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Kosovo's Thaci Says He Committed No Crimes Following Questioning By War-Crimes Prosecutors


Kosovar President Hashim Thaci at The Hague.

Kosovar President Hashim Thaci has finished four days of questioning by international war-crimes prosecutors at The Hague.

As he left the court premises late July 16, Thaci called the four days of interviews “productive sessions.”

“It is now up to the prosecutors and the judge to evaluate without bias my testimony. If they do that with an unbiased professional manner and fairness, they will easily come to the conclusion that I committed no crime,” Thaci said.

He arrived in The Hague on July 13 and is due back in Kosovo.

The Kosovo Specialist Chambers (SPO) announced on June 24 that Thaci and other prominent Kosovars were the subject of an indictment on suspicion of serious crimes including "nearly 100 murders," enforced disappearances, and torture.

Thaci was a top commander of the Kosovo Liberation Army (UCK), which fought a guerrilla war for independence from Serbia in the 1990s.

A pretrial judge in the SPO has yet to decide whether to put Thaci and the others on trial or throw out the case.

Thaci has told Kosovars that, if he is tried, he will immediately resign and face the accusations.

He has also defended his record, saying that he was proud to have fought for an independent Kosovo.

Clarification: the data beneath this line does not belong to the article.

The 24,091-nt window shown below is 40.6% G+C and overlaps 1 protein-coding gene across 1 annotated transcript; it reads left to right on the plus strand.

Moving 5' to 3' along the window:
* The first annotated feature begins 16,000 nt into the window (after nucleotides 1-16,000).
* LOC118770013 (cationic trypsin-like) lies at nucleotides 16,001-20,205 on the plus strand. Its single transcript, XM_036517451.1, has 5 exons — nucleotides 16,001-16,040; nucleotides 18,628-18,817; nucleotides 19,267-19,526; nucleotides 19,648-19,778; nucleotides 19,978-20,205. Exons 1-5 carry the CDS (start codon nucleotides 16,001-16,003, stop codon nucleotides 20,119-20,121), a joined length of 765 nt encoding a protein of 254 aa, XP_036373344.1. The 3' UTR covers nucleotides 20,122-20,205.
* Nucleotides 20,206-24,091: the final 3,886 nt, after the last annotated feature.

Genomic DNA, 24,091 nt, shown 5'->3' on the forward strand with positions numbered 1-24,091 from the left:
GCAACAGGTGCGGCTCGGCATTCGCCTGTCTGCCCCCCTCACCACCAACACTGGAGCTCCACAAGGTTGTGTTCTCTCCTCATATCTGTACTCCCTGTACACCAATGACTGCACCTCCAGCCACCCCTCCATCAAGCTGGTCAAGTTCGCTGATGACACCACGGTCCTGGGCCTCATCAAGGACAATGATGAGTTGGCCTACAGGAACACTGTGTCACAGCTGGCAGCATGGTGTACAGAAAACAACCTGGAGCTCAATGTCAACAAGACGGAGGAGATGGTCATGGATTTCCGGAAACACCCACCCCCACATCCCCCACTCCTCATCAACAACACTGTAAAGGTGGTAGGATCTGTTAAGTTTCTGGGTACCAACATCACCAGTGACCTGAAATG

Kosovo, a former province of Serbia, declared independence in 2008 in a move rejected by Belgrade. Five of the EU’s 27 countries -- Romania, Cyprus, Greece, Slovakia, and Spain -- also don’t recognize Kosovo’s independence, and statehood remains the biggest stumbling block.

Thaci’s indictment forced the cancellation of U.S.-sponsored talks scheduled to take place last month at the White House between Kosovar and Serbian leaders.

But the European Union has since breathed new life into long-stalled EU-sponsored talks.

The questioning of Thaci ended the same day Serbian President Aleksandar Vucic and Kosovar Prime Minister Avdullah Hoti held their first face-to-face talks in 20 months in Brussels aimed at normalizing relations between the two Balkan neighbors.

EU-mediated negotiations between Pristina and Belgrade broke down in 2018 over reports of a proposed land swap and after Kosovo imposed a 100-percent tax on Serbian imports.

Both Kosovo and Serbia, which aspire to join the EU, have been facing mounting pressure from the West to reboot negotiations.


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